New estimates result in smaller Nebraska budget shortfall
LINCOLN, Neb. (AP) — Nebraska’s state revenue shortfall isn’t quite as severe as previously thought, but lawmakers will still face a tight budget that could make it difficult to approve any new spending or tax cuts.
Estimates released Thursday show that lawmakers will have to fill a projected $95.1 million shortfall in the upcoming two-year, $9.5 billion budget. Earlier projections pegged the shortfall at roughly $232.6 million, but legislative leaders cautioned that they will still have to find money to balance the state’s finances when they reconvene in January.
“I still think of it as a meager budget,” said Sen. John Stinner, of Gering, chairman of the budget-writing Appropriations Committee.
Legislative Fiscal Office Director Tom Bergquist said the change was largely driven by the formulas that determine K-12 school aid and federal Medicaid funding. New calculations from both formulas reduced the amount of money the state will have to contribute for schools and Medicaid recipients.
“It’s a significant difference, and that’s what translated into some savings,” Bergquist told members of the Legislature’s Tax Rate Review Committee.
The school aid formula distributes money by determining each district’s needs and subtracting the amount of revenue schools can generate locally, primarily through property taxes. State government makes up the difference.
For Medicaid, Nebraska get federal matching dollars based on how much per-capita incomes have grown compared to the national average. Nebraska has slipped relative to other states, triggering an influx of federal money.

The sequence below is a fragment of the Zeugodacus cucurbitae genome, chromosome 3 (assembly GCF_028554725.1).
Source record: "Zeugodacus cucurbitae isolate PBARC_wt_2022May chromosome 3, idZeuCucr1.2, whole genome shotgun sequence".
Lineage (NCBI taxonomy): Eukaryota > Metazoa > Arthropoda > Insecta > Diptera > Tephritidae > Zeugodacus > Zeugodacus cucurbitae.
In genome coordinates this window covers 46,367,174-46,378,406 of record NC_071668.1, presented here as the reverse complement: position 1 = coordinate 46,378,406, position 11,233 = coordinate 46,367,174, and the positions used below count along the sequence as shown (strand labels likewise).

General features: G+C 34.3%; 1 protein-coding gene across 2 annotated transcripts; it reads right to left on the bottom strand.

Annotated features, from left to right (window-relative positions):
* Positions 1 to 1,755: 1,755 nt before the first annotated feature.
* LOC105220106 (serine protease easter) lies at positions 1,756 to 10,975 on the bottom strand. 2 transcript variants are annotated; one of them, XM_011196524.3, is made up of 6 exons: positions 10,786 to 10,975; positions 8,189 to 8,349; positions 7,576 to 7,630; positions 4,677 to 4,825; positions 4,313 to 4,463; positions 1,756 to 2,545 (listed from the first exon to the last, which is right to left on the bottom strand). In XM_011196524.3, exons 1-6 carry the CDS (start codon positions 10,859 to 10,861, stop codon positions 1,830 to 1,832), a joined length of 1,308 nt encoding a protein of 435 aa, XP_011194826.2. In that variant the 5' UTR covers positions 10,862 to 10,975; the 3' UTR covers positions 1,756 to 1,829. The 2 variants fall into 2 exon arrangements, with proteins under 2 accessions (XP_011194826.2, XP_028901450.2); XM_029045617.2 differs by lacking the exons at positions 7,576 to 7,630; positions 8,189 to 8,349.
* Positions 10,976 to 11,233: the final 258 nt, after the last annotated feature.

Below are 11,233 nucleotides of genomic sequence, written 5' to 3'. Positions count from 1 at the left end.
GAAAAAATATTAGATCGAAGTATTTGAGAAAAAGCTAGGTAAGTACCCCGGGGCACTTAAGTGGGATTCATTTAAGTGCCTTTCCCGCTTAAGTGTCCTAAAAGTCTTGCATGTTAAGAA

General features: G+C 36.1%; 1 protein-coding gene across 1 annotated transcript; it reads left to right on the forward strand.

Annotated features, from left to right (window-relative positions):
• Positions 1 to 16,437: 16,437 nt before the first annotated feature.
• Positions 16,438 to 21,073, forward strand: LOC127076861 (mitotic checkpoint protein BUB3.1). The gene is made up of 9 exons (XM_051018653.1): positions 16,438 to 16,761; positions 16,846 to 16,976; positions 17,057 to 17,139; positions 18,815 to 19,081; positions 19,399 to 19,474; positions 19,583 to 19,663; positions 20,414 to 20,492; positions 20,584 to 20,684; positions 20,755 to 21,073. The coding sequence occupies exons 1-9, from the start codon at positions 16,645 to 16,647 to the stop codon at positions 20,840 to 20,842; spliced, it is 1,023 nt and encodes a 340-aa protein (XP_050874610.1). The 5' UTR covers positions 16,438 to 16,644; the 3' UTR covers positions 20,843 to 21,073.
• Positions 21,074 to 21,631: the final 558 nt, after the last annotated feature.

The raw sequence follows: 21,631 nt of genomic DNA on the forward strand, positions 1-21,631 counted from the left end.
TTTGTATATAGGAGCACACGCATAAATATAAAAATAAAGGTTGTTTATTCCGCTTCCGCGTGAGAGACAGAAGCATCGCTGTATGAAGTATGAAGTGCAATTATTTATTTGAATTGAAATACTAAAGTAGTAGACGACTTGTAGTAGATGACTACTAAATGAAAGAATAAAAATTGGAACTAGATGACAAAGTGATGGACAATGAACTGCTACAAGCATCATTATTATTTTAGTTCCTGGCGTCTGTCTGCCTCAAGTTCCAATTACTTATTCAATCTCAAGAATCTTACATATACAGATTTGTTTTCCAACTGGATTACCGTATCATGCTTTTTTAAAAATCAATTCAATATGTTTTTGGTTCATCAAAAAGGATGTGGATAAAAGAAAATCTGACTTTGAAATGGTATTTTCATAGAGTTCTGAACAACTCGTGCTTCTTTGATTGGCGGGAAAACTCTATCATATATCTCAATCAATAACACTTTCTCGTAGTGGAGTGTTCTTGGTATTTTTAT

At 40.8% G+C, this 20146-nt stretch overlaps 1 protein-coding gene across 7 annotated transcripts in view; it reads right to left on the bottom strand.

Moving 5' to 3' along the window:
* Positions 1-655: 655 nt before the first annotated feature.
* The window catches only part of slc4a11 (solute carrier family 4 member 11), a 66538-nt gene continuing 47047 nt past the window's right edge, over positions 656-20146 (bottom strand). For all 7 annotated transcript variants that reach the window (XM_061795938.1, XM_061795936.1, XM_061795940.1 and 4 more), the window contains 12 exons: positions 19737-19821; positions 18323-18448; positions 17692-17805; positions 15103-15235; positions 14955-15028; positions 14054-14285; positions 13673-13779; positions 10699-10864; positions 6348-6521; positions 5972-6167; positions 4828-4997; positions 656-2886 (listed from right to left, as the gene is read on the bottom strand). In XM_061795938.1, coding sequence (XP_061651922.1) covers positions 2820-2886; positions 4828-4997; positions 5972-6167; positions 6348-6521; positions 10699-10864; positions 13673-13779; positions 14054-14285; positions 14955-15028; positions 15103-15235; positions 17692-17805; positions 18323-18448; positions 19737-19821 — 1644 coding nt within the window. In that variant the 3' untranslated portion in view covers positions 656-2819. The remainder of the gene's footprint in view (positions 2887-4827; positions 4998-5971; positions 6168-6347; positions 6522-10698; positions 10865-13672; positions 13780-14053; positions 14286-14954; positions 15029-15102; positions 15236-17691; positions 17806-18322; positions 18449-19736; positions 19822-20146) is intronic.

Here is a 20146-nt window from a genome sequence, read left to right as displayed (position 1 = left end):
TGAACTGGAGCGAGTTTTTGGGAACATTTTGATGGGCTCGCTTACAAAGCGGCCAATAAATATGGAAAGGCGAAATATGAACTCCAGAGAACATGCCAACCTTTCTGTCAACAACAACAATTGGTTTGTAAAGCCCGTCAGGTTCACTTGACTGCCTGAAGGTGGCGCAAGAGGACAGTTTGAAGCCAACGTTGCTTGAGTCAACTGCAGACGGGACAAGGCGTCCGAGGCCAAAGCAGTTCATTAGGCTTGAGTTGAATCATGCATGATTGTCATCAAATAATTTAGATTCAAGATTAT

The updated projections also include revenue estimates from online sales taxes, a revenue source the state hasn’t fully tapped until recently, when the U.S. Supreme Court cleared the way for states to tax internet purchases.
The Department of Revenue has given online retailers until 2019 to start collecting taxes on sales within the state.
The taxes are expected to generate $26 million in the next fiscal year, which starts July 1, and $30 million the following year. Nebraska previously required buyers to self-report their purchases on their state income tax forms, but few people complied, and that approach only generated about $1 million annually.
The new estimates also pegged the gross costs of the recently passed Medicaid expansion ballot measure at $21.4 million in the upcoming fiscal year and $51.5 million the following year.
The net costs are less certain, however, because of differing predictions of how much the measure will save the state by tapping into federal money.
Analysts for the Legislature predict a net cost of $14.8 million in the first year and $33.2 million the following year, when all of the savings are counted. Analysts for Republican Gov. Pete Ricketts’ administration say the savings will be less, resulting in a net cost of $18.4 million and $44.7 million, respectively.
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